A distraught family says it was given 30 minutes to choose a handful of belongings from a Kāinga Ora house after a roof repair botch-up contaminated it with asbestos.
The Christchurch family says three-quarters of their personal possessions, including prized keepsakes and heirlooms, were dumped in a skip.
The state landlord has been accused of lacking any compassion and mishandling repairs on the home, potentially affecting the family's health.
Kerin Buckingham, who shared her Linwood state house with her two children, aged 11 and 13, was at first relieved when the tradesmen turned up to repair the damage to her roof.
However, lockdown meant the work had to be paused.
"There was a lot of rain that night. There was a lot of rain the next day and a lot of leaks. I rang them and told them that the carpet was wet, the wall was wet, the ceiling was wet, 'what do we do?'"
Kāinga Ora's answer was to hire fans to dry out the wet areas.
When somebody turned up with a moisture reader to see if the fans were doing their job, it fell straight through the soaking wet plaster, showering particles of asbestos on to the floor below.
Buckingham and her children stayed in the home for a further two-and-a-half hours as the fan blew straight on to the exposed, asbestos riddled plasterboard, spreading the toxic dust around the house.
When a builder turned up to fix the problem, he was shocked at what he saw.
"He said it never should have happened like that, it was completely the wrong thing to do."
Taking the phone off Kerin, he spoke directly to Kāinga Ora.
"He wanted them to know how bad the situation was, and that he could not leave me and my children living in that sort of situation. He said it was unsafe."
The family were moved to a motel that night taking nothing but the clothes they were wearing.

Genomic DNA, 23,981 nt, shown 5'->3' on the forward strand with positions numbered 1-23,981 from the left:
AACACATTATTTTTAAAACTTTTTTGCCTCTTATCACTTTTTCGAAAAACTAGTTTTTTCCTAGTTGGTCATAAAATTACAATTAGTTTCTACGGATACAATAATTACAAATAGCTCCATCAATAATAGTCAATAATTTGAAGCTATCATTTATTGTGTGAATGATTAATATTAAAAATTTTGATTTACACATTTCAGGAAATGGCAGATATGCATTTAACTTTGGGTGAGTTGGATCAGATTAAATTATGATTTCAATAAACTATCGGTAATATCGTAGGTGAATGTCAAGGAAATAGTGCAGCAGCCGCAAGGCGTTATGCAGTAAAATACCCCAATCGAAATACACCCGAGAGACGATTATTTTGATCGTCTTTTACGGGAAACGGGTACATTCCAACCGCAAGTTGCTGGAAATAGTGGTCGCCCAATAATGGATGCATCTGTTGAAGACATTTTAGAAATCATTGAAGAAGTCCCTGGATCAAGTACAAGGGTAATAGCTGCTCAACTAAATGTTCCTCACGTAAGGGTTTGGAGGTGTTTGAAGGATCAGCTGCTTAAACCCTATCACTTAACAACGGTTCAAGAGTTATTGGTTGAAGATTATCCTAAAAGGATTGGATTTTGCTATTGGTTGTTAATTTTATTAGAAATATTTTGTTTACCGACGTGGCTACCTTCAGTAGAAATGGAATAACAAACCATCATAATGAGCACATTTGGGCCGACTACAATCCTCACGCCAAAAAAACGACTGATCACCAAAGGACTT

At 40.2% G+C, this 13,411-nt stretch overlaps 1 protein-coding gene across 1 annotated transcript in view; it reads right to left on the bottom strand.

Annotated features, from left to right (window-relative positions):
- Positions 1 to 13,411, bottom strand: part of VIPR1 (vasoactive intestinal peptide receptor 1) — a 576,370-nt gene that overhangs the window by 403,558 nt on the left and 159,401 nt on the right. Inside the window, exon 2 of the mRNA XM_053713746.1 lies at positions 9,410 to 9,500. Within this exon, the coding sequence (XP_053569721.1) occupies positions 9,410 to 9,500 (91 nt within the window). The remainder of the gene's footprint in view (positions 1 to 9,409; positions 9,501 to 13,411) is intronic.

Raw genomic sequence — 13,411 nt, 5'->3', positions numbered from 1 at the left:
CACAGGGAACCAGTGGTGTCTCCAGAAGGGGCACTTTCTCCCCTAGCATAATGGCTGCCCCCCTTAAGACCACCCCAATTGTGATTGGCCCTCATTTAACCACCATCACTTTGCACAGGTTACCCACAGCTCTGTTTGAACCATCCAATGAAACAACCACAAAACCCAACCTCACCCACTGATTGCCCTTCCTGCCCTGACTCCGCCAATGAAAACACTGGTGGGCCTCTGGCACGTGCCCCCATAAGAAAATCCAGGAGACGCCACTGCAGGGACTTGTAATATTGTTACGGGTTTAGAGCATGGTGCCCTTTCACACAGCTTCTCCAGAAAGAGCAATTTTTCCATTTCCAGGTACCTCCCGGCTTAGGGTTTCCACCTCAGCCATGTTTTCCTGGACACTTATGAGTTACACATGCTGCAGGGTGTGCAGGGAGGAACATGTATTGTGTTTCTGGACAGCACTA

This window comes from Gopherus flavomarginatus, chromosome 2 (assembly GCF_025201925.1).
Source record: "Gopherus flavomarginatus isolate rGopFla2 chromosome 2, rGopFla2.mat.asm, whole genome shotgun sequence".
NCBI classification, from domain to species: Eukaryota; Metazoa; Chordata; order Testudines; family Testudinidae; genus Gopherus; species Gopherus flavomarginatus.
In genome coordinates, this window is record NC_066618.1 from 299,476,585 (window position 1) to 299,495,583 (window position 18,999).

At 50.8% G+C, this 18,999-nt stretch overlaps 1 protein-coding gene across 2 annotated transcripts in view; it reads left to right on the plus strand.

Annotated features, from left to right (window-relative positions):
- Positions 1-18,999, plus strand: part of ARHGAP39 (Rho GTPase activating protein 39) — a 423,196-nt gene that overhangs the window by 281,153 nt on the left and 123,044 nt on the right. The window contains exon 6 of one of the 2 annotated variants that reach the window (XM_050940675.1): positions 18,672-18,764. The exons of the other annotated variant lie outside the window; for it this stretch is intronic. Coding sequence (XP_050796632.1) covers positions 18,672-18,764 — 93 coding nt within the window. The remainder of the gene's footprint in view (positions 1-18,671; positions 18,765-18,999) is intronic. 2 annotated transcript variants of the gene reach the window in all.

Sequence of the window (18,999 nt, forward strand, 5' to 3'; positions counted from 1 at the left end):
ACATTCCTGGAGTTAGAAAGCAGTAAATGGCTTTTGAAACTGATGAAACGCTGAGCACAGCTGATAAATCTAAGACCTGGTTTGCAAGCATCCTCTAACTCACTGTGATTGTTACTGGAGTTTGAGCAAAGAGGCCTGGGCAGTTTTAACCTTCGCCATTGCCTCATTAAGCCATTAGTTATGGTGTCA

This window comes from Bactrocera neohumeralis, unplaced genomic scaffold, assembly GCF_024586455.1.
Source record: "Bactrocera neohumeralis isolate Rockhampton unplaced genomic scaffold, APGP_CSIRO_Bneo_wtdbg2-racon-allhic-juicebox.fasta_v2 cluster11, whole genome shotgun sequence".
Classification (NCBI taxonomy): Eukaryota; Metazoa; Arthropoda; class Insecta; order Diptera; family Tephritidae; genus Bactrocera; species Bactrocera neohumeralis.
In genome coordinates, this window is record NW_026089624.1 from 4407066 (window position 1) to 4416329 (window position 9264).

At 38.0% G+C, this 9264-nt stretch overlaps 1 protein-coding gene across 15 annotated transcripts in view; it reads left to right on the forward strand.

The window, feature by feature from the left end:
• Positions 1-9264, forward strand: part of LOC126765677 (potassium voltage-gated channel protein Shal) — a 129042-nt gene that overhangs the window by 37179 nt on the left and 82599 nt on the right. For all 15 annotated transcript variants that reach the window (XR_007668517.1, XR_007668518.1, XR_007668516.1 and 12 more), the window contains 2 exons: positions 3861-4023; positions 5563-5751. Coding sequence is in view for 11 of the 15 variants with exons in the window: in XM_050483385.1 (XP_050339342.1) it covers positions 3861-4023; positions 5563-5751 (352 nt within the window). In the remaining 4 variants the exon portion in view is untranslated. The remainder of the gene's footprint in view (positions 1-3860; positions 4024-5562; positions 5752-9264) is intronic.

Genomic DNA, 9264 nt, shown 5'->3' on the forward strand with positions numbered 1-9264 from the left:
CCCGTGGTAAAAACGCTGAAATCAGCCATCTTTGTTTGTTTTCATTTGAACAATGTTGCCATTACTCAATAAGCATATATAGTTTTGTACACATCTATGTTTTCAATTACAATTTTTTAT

A week-and-a-half later, Buckingham was asked to come to the house.
She said she had no idea what was about to happen.
"They had already just tipped everything out of cupboards or drawers into plastic bags. And then told us to look through the bags and stipulated that anything we wanted tested was going to cost $250 and we couldn't pick too much."
Everything she owned, a lifetime's worth of keepsakes and momentos, photographs and family heirlooms, were in those clear plastic bags.
She said she was given 30 minutes to find what she could, without opening them.
Struggling to contain her emotions, Kerin said she was told the rest would be placed in the huge skip that had been parked on her driveway.
"I've lost all my kids' birth things, pregnancy scans, hospital bracelets, first hair cuts, teeth, umbilical cord, my great, great nana's ring, my eighteenth birthday ring, necklaces, my wedding ring, my wedding dress, kindy pictures, just gone."
Her adult son Shay Mattheou, who was there on the day, said Kāinga Ora staff obviously hadn't considered how distressing all of this would be.
"They just started talking to us like kindergarten [children] trying to hurry us along and get us to try and look through everything. It was just horrendous, it was absolutely appalling. I don't know how they thought we could deal with it within that 30-minute span they gave us. We dragged it out for definitely a hell of a lot longer than that, but they only came around once they saw mum's reaction."
Mattheou estimated they only managed to retrieve a quarter of what was there.
He said while they did get an apology from his mum's case manager, more should have been done to save their belongings from being dumped.
"If there was an attack plan put into place before they just went in and started rummaging everything and putting everything in bags mum could have informed them where items of importance were and we could have not lost great great grandma's ring.
"We could have not lost mum's wedding ring."
Kerin Buckingham had given up all hope of having her things returned and now worried about the long-term health impact of being exposed to the asbestos while they were still in the house.
Nobody from Kāinga Ora was willing to be interviewed for this story and it instead responded to questions through a series of emails.
While it admitted the asbestos contamination was "a mistake", it was refusing to accept any blame for it, instead pointing the finger at a sub-contractor it hired to dry out the house.
It denied a time limit of 30 minutes was set for the family to pick out possessions from the plastic bags, and said they ended up being given four-and-a-half hours to do this.
Kāinga Ora said it was "regrettable" to lose precious things but compared what happened to the loss of possessions in a natural disaster or a fire.
The house was now being deep-cleaned, repainted and re-carpeted in order for the family to live there once more.